Saturday, April 2, 2011


Since Christmas when she received a Nintendo DS from her Yaya, Bellamy has had a virtual pet. Her virtual pet is a light-brown chihuahua with enormous Gizmo-looking ears that requires she walk, feed, and play with him every day. Virtually.

The Chihuahua's name is Steve. After my Dad.

I have chosen these past months to refrain from commenting on Bellamy's choice of names for her Nintendo pet. Specifically, I have held back from saying, "Seriously? SERIOUSLY? You named your goddamn Nintendo CHIHUAHUA (which, by the way, is one of the most fucking ridiculous breed of dogs in existence-- the Chihuahua part, not the Nintendo part) after your beloved, no longer with us GRANDFATHER? ARE YOU ON FUCKING CRACK?" The kid normally names everything some gay-ass girlie name, like Snuggles or Fluffy. This time, however, seemingly out of nowhere, we got "Steve." So in the interest of Positive Parenting, instead of losing my damn mind and verbally assaulting my daughter, I have smiled and watched her put virtual funny hats on Steve, take him to the virtual dog park, and play virtual ball with him. Because I am a good Mom.

It's hard to remember what kind of Mom I have generally been since the birth of the Princess in 2003. When I think of Belly's toddler years, I mostly remember crying a lot and wishing I could die a relatively painless death, immediately. I remember a two-year-old Bellamy slapping me across the face once because she did not want to get undressed and take a bath, and me feeling like my world was ending--what kind of child slaps their mother? I would have never done that. I must have screwed up somewhere to produce a child who would SLAP HER MOTHER. Though I have no memory of it, apparently I slapped her back. (Which normally would make me think-- what kind of mother slaps her child?) I know this because last weekend we watched old home movies for hours, and on one tape Belly was telling her Daddy, in detail, about how she had slapped Mommy that day and Mommy had slapped her back. She seemed relatively unscathed by the incident, though to this day I still feel a bit tender when I think of it, and have obviously blocked parts of it out since I don't remember slapping her back. Or maybe I drank enough to rot that part of my brain. Either way, it's missing.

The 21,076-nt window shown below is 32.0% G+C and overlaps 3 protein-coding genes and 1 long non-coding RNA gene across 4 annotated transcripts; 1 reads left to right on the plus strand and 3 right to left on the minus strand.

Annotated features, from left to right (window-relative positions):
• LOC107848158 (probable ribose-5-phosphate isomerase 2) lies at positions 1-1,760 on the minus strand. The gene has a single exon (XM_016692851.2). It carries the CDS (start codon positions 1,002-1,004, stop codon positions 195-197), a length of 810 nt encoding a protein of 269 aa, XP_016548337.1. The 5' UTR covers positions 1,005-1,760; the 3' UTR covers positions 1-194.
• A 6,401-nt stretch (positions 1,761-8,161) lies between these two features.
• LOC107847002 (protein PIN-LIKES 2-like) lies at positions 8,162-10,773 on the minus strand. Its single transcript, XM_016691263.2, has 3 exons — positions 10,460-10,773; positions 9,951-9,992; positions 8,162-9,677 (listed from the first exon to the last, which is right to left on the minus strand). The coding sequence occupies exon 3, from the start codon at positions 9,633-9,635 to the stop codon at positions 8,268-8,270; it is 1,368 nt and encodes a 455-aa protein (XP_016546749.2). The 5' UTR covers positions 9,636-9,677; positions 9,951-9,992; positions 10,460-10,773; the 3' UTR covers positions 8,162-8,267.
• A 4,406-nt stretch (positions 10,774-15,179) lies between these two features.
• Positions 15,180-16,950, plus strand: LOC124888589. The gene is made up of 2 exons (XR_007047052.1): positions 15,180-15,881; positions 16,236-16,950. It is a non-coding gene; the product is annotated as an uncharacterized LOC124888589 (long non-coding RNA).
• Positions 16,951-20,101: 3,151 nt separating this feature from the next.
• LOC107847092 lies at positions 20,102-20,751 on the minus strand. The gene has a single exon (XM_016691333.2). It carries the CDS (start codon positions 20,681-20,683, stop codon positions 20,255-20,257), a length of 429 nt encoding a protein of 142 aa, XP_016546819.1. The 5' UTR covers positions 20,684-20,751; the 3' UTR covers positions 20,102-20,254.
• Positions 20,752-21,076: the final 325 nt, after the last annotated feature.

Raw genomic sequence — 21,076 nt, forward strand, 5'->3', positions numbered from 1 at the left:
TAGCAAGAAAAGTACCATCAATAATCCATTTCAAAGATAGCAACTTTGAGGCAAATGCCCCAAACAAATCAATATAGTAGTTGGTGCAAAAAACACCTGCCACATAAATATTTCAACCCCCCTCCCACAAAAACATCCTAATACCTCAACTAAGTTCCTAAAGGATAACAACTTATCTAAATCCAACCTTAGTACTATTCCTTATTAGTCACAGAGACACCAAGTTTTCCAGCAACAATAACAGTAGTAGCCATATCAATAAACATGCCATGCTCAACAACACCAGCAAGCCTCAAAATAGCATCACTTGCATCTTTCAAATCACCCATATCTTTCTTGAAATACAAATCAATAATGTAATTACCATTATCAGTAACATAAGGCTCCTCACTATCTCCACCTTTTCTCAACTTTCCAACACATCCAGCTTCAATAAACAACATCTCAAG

Whenever B and I take the children anywhere, we get compliments on how well behaved they are. They have good manners (generally). They are high maintenance and precocious, but they are also well versed in how to behave, particularly in public places, and they are nearly always respectful and compliant when others are around. At home, they are rowdier and much louder, but are still good kids. We are lucky to have good kids. Exhausting, frustrating, talkative, frequently-annoying-as-all-hell good kids.

I have high hopes that when the kids hit the middle school and teenage years they choose their own path-- are special and different in whatever way brings them joy. But I hope they stay good kids, on whom I can depend and for whom I can keep my expectations high. I have a hard enough time worrying about them now, when I can keep them in my arms and safe. When they reach the years when there are dates and driver's licenses, not to mention drugs and sex, I may have a tough time not losing my damn mind. It's not like I'm the most stable person, you know.

But for now, we are safe. My minions want to color and cuddle, play Star Wars and Barbies. Going for frozen yogurt is an enormous thrill, and nothing is better than a lazy Saturday afternoon. Or more fun than a virtual dog named Steve.

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